Technology has dramatically changed every aspect of the business world, compelling companies to quickly adapt to change in order to remain viable and drive growth.
“The world of the CIO is not only becoming more complex, the demands on the CIO and the importance of the roles that they play are increasing.”
This new tech landscape—with a shift in focus from traditional IT operations to big data, cloud computing and analytics—has arguably impacted the role of the CIO more than any other business position.
A recent survey from IT staffing firm Modis found that the role of the CIO is rapidly changing: Not only do the vast majority of companies view their CIOs as critical members of a company’s structure, they expect their responsibilities to grow in the future.
“The world of the CIO is not only becoming more complex, the demands on the CIO and the importance of the roles that they play are increasing,” says Mandy Edwards, chief information officer at CBRE.
“I think the expectations of boards is that the CIOs are equal partners with their businesses and inspire them to think about technology in very different ways than they had in the past. The CIO is becoming a catalyst for change as organizations embrace technology into every aspect of what they do.”
Jack of all trades
This ever-evolving role essentially requires CIOs to wear several hats: innovator, technologist and business leader with experience across departments and disciplines.
How to keep costs down while simultaneously moving the company forward is an ongoing challenge for CIOs, says Martha Heller, an IT and CIO executive recruiter who wrote the book, The CIO Paradox.
“As CIO, you’re always in the position of financial gatekeeper and saying ‘no’ a lot because of budgetary concerns, and all of a sudden you’re expected to turn on a dime and become this big picture innovator who is thinking outside of the box,” Heller says.
“It’s about having the foundational business experience to be able to help mold and develop and innovate for the company beyond just the use of the technology.”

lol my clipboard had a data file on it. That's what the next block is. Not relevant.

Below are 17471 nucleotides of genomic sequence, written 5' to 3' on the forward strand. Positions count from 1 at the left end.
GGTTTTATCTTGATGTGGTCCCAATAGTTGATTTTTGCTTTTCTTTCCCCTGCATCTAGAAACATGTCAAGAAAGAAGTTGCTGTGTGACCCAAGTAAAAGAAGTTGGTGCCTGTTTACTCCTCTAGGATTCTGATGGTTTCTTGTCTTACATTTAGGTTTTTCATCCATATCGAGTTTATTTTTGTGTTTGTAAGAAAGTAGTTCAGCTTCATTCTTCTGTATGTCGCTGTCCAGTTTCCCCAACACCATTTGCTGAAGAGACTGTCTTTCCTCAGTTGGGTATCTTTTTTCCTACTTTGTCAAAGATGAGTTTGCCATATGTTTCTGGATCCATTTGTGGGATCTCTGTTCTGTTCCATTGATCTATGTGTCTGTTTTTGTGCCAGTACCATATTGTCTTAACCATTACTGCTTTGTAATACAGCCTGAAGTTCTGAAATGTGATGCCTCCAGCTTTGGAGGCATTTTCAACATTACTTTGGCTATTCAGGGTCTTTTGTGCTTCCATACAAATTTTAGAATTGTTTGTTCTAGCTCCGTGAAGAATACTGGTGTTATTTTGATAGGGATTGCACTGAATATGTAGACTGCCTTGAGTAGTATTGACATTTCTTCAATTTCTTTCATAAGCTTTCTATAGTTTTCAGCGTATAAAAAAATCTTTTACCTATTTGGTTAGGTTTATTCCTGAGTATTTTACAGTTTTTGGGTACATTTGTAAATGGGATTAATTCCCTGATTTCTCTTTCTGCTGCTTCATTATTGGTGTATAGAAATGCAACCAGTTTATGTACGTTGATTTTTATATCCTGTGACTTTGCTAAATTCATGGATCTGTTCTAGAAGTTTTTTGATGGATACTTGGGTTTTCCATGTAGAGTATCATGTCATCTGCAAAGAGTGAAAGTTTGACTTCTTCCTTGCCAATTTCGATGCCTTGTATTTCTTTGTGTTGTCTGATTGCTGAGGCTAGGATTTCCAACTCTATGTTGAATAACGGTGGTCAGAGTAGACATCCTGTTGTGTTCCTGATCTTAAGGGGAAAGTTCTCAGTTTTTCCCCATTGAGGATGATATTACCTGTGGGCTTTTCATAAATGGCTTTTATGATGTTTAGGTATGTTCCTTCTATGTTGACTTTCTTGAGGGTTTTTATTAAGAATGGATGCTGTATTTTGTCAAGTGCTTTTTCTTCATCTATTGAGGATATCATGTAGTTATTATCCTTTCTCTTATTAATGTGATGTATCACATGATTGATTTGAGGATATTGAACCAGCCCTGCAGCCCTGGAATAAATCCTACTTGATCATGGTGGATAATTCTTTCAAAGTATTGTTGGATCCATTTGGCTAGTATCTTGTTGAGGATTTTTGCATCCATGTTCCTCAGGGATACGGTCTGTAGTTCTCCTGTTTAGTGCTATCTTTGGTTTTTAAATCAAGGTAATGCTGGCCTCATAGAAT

In an EY study that surveyed more than 300 CIOs about their evolving roles—The DNA of the CIO—87 percent said they do a good job at helping businesses meet their technological challenges, but many also indicated they wanted a high-level, strategic role within the company.
“CIOs want to move away from being seen as a mere support function, and toward a stronger role as an innovative and transformative part of the business. At a high level, underlying technological shifts, such as the move to the cloud and the ongoing consumerization of IT, provide a compelling opportunity to reshape the image of IT—and the role of the CIO,” the report states.
Edwards says having cross-functional business knowledge, including a few years in sales and marketing, has made her a more effective CIO.
“It’s about having the foundational business experience to be able to help mold and develop and innovate for the company beyond just the use of the technology,” Edwards says.
Harnessing big data
With CIOs positioned at the nexus of the information flowing in and out of a company, the rise of big data puts them in the important and sometimes precarious position of being the keeper of that data: harnessing it, maximizing its value and leveraging it across the company. Like many companies, CBRE is embarking on a data strategy.
“If you’re going to start leveraging something that’s traditionally been very benign into something of high value, you have to make sure that it’s extremely accurate and readily available to the people who need it to make decisions to support their clients,” says Edwards.
Doing so means companies have to define new governance practices on how this data is going to be leveraged, how it is going to be used to support insight, and how it is going to encourage people to take action on important business decisions, she adds.
Safety is key
But as the value of data increases, so too does the responsibility of protecting it. We have all seen the famous brand name companies who have fallen victim to data breaches, and cyber attacks are only expected to rise. Any company, regardless of its size or stature, is susceptible.
“In the world of the CIO, everything’s changing every day.”
“With all the emphasis on cybersecurity, you cannot afford to not be knowledgeable, aware and have the right people around you that can ensure that you’re mitigating risk and exposure,” says Edwards.
The alarming number of security breaches is also further evidence that it’s more important than ever to have business leaders who can adapt quickly to change and be proactive in times of crisis.
“In the world of the CIO, everything’s changing every day,” says Edwards. “There’s rarely a dull moment.”
17 January 2017 by Daniel Rosen